Three Multnomah County Commissioners joined a broad coalition of Asian American organizations and community members Thursday, July 14, to speak out against the scourge of racism and hate crimes directed at them personally and collectively.
Commissioners Susheela Jayapal, Jessica Vega Pederson and Lori Stegmann joined Japanese internment camp survivors, historians and attorneys at a press conference at the Bill Naito Legacy Fountain downtown. Together, leaders from the Japanese American community and the Asian American Native Hawaiian and Pacific Islander community shared deep concerns of both recent and historic bias.
Top of mind was the July 2 attack on Dr. Ryuichiro Abe, who was repeatedly punched along with his 5-year-old daughter while they were bicycling on the Eastbank Esplanade that afternoon. Dylan Kesterson, 36, was later charged with assault, harassment and bias crimes in connection with the attack.
Dr. Abe, who is of Japanese descent and lives in California, provided a letter to the press conference organizers saying, “We moved to California a year ago, and my family was just getting used to the language and culture. I decided to travel to Portland because I wanted my family to fall in love with America.”
A letter in response to the recent anti-Asian attacks in Portland was written by Oregon Rises Above Hate in solidarity with members of the Asian American, Native Hawaiian, and Pacific Islander (AANHPI) community and other communities of color. The letter offers support for Dr. Abe’s family and other victims of racism in Portland.
“Hate crimes are traumatizing not only to the victims but to the entire related community members as well,” said a letter signed by more than 30 organizations, including the Oregon Jewish Museum and Center for Holocaust Education, the Asian Reporter Newspaper, NAACP Portland, the Coaliton of Communities of Color, the Asian Pacific American Network of Oregon, the Urban League of Portland and others. The letter demands action and calls on elected officials to prioritize and address racism.
Local attorney John Kodachi spoke during the news conference about the shock, outrage and anger he felt upon learning the details of the brutal attack on Dr. Abe’s family. The suspect in the attack was initially released on pretrial supervision, according to news reports, before he missed his scheduled court appearance and was rearrested.
“That raised many questions among our community members,” said Kodachi. “We demand to speak with the district attorney, the police department and the County system.”
Joni Kimoto, World War II internment camp survivor described her family was forced from their home and incarcerated. After living in an internment camp, surrounded by Japanese people, Kimoto moved to Chicago, where she recalls experiencing racism for the first time. Kimoto was bullied, chased home and had rocks thrown at her.
“Children are scarred by experiences like this and healing takes years,” said Kimoto.
The AANHPI community has carried the burden of being victims of repeated racist attacks. Advocates say these anti-Asian hate crimes, including the attack Dr. Abe’s family experienced as well as others that have not gained as much media attention, have created anxiety and panic for many community members when doing everyday activities, like going on a walk or shopping at a grocery store.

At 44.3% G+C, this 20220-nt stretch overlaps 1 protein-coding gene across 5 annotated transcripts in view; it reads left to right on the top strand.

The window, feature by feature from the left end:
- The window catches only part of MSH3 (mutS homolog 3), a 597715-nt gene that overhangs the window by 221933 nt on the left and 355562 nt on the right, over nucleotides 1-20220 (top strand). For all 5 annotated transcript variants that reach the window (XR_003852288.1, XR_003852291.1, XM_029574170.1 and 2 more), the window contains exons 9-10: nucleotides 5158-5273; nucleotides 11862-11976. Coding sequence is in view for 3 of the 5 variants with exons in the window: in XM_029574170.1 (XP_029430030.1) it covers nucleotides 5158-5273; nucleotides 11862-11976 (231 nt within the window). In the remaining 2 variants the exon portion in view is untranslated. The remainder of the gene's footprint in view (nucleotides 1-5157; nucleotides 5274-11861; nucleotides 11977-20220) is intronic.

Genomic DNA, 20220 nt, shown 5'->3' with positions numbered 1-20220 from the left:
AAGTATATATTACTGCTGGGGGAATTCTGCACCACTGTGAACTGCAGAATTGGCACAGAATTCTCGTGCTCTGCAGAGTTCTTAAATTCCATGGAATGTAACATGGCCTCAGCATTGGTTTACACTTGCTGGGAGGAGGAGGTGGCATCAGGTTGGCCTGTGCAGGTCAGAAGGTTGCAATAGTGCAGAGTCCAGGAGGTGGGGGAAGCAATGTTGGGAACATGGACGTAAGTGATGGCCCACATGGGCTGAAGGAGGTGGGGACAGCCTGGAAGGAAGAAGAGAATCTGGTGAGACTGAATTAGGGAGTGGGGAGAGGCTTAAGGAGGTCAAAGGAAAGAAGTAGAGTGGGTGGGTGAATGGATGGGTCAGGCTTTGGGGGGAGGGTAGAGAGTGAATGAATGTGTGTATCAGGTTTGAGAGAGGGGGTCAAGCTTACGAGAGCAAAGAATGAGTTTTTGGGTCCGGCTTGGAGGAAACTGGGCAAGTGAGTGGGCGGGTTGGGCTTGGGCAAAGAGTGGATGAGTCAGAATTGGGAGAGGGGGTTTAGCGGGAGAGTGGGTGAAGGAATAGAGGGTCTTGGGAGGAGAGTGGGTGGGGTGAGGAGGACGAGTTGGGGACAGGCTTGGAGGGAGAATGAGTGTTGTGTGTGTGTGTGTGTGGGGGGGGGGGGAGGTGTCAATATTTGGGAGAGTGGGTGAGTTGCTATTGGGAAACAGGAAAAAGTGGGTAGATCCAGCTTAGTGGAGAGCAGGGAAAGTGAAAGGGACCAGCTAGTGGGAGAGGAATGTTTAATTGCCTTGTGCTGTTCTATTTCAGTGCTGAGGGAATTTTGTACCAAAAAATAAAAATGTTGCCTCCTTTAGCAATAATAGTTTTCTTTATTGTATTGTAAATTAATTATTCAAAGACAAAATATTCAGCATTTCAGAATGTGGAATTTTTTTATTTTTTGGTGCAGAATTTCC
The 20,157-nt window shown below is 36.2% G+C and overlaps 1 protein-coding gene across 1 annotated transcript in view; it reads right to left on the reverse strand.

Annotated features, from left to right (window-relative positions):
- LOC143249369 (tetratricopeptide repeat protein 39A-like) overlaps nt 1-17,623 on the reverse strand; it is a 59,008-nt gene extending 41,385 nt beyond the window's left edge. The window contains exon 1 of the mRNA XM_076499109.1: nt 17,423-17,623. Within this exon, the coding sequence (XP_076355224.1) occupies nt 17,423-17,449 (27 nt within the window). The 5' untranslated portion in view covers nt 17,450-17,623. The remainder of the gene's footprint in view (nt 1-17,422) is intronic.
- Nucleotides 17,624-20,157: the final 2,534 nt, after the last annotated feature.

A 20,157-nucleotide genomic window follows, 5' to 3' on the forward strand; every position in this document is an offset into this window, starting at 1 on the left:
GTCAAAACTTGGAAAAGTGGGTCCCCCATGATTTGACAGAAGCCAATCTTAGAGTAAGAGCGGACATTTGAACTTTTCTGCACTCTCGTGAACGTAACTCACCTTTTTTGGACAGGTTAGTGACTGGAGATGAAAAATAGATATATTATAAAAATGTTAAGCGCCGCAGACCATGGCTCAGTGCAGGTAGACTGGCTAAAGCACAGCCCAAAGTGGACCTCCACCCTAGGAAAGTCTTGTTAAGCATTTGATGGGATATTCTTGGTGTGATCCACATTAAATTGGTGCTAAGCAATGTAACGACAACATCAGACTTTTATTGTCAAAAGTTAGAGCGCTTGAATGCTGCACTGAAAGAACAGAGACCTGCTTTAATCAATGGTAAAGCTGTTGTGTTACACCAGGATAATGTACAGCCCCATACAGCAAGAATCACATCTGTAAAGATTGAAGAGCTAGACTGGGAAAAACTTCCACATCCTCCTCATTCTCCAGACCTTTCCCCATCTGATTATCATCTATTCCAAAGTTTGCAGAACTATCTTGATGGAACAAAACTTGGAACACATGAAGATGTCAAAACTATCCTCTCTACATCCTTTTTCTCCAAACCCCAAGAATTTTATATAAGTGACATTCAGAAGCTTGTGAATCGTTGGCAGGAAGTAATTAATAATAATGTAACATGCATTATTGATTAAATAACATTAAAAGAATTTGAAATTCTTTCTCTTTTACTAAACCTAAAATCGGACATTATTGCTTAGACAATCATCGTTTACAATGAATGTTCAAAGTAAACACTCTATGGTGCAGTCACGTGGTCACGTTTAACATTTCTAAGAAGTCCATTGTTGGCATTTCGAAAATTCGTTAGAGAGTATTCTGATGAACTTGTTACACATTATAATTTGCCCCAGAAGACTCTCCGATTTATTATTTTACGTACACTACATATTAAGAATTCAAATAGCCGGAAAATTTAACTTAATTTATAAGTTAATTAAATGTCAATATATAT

“I am noticing, even more than before, when someone turns their head to stare at me as they walk by,” said Commissioner Jayapal, explaining the fear that many people in the Asian community now share simply for being Asian.
Commissioner Jayapal recounted a racist attack aimed at her sister, U.S. Rep. Pramila Jayapal. A man was arrested outside her Seattle home on a recent Saturday.
Earlier, the man had been driving by the house, yelling obscenities out of his window. He returned later, approaching the house on foot, yelling “Go back to India,” and threatening to kill Rep. Jayapal.
He was carrying a gun on his hip.
“People are being killed, simply for being Asian,” Commissioner Jayapal said. “We are gathered here this afternoon to say we are here and we’re not going anywhere.”
Commissioner Vega Pederson expressed her rage over the recent violence committed against people of color.
“Let it be heard loud and clear: xenophobia, racism and anti-Asian hate will not be tolerated in our community.”
Commissioner Vega Pederson shared resources and hotlines where victims of hate crimes can call and receive support. Those local hotlines include the Racial Equity Support Line, at 503-575-3764; the Oregon Department of Justice’s Non-Emergency Bias Response Hotline, at 1-844-924-BIAS  or StandAgainstHate.Oregon.gov; and the Call to Safety Hotline at 503-235-5333.
Commissioner Stegmann shared her personal experience as a Korean American who has directly experienced hate crimes. Commissioner Stegmann recalled being called derogatory names and said, at times, she felt reluctant to take up physical space.
She noted that all people want and need a sense of belonging, and that, sometimes, people can blame and attack others in hopes that it will make them feel better about themselves. “Oftentimes people who perpetrate physical violence are victims themselves,” she said.
“I ask you to join us to speak out against hate and learn about different cultures and people, and to stand up for one another,” she said.